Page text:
Roll Call: Latest News on Capitol Hill, Congress, Politics and Elections
October 22, 2014

The War at Home

The holidays can be stressful enough — especially if there’s any significant amount of traveling/cooking/shopping required to pull it all together — without the added impediment of competing political agendas.

Hence the reason a Quora user tossed out this little puzzler regarding family gatherings and tea-party-loving in-laws:

“I am left-of-center/liberal and we invariably talk politics when we get together for the Holidays. She is quite passionate about ‘tea party’ issues and I want to talk with her about things but not let it ruin our holidays. Any tips?”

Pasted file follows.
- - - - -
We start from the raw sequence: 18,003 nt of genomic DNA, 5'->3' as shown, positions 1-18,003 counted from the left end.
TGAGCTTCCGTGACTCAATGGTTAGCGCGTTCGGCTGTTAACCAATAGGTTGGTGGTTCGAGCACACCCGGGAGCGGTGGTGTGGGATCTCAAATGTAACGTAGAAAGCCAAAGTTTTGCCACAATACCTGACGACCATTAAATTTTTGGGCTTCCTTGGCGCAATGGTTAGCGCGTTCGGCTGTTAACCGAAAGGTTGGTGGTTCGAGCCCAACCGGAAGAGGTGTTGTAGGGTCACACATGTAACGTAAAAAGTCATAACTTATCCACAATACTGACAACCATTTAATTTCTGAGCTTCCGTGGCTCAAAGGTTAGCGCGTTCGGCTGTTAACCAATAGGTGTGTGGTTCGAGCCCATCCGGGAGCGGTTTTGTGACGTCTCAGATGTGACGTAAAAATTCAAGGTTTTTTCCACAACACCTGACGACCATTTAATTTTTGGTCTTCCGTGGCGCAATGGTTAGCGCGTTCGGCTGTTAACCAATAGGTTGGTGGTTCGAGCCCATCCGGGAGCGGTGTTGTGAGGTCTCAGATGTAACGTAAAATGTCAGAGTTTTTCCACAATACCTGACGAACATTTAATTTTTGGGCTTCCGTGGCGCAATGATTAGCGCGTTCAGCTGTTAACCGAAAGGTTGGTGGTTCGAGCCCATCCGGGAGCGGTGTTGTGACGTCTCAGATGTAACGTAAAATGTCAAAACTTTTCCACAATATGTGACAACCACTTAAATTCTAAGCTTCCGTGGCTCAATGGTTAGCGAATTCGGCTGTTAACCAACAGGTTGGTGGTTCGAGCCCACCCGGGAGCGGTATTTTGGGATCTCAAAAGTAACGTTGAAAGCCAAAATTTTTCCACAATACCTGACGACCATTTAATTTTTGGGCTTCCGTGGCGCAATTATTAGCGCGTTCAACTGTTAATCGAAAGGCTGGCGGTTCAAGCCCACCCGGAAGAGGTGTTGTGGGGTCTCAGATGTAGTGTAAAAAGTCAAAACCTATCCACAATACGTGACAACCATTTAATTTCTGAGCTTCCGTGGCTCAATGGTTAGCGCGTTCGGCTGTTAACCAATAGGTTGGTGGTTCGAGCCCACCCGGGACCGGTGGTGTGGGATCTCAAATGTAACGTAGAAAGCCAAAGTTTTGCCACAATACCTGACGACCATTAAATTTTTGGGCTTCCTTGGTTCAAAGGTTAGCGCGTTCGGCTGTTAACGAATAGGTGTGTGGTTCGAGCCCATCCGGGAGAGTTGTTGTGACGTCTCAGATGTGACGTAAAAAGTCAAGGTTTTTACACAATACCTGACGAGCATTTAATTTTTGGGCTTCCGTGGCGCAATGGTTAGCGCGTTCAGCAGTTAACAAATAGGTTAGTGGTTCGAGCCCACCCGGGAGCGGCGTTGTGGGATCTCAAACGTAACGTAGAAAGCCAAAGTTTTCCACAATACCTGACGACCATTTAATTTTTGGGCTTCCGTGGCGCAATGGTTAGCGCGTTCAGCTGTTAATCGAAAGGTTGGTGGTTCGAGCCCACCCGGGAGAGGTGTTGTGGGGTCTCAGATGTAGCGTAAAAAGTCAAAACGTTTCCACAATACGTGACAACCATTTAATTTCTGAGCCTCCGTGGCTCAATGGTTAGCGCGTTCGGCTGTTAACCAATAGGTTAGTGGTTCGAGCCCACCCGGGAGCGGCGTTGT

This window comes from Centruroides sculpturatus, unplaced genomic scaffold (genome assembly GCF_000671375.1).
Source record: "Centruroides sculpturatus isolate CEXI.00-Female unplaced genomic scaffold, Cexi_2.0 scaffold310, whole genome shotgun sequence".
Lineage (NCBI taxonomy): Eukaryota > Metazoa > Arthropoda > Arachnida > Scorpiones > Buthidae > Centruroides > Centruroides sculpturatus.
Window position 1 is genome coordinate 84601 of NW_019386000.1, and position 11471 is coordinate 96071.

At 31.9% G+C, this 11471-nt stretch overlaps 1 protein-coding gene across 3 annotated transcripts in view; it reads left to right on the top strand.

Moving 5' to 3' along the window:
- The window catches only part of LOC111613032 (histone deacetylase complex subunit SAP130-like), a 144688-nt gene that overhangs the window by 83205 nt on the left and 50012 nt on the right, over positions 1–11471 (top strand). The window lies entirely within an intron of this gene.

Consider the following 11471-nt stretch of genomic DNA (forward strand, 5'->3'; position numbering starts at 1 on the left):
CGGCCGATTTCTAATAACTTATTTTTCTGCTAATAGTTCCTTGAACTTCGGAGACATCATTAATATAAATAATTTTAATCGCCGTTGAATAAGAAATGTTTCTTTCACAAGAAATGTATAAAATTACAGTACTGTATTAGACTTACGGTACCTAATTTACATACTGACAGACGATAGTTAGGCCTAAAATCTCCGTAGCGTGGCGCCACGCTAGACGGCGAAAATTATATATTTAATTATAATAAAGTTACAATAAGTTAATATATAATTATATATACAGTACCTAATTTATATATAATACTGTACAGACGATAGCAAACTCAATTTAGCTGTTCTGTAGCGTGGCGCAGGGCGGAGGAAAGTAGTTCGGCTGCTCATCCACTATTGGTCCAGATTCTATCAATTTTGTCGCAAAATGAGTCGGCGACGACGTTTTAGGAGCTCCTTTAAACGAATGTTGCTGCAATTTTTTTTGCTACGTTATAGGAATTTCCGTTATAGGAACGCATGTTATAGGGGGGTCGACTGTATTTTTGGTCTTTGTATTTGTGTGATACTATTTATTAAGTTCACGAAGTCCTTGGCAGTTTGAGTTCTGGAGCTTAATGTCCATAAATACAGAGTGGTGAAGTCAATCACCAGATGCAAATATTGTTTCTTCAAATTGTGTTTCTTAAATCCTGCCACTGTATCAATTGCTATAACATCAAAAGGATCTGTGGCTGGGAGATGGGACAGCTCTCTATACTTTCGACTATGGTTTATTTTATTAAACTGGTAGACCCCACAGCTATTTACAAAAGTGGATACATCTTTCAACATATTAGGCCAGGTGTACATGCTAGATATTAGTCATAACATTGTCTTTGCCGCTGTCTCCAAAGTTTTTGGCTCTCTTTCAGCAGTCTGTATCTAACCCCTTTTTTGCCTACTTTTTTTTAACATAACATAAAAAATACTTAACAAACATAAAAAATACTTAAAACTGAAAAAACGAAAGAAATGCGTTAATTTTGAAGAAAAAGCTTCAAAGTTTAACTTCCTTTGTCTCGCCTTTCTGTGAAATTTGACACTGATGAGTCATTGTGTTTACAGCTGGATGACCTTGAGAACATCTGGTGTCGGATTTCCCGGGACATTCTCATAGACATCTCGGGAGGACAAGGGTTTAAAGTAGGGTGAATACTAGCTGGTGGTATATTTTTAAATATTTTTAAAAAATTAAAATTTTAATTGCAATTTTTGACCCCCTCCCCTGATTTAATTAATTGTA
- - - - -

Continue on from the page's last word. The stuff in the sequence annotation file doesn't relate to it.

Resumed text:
Would-be trouble-shooters weighed in on all sides.Our favorites included:

The idealist

Beware of judgments like “conservatives are greedy,” “Tea Party supporters are stupid,” “Republicans are racist,” and so on. If you start from the premise that someone would only hold these political views because of character flaws, just stick to discussing the weather.

The diplomat

Listen. Don’t comment, other than to reply “Let me think about that.” or “That gives me food for thought.” That will stop any argument and make you look thoughtful and at least willing to consider an alternate point of view.

And, of course, the antagonist

Well, you can avoid the discussion of politics … but if you just can’t, use the nuclear option: “Mitt Romney lost because of you.”

Good talk, Internet.

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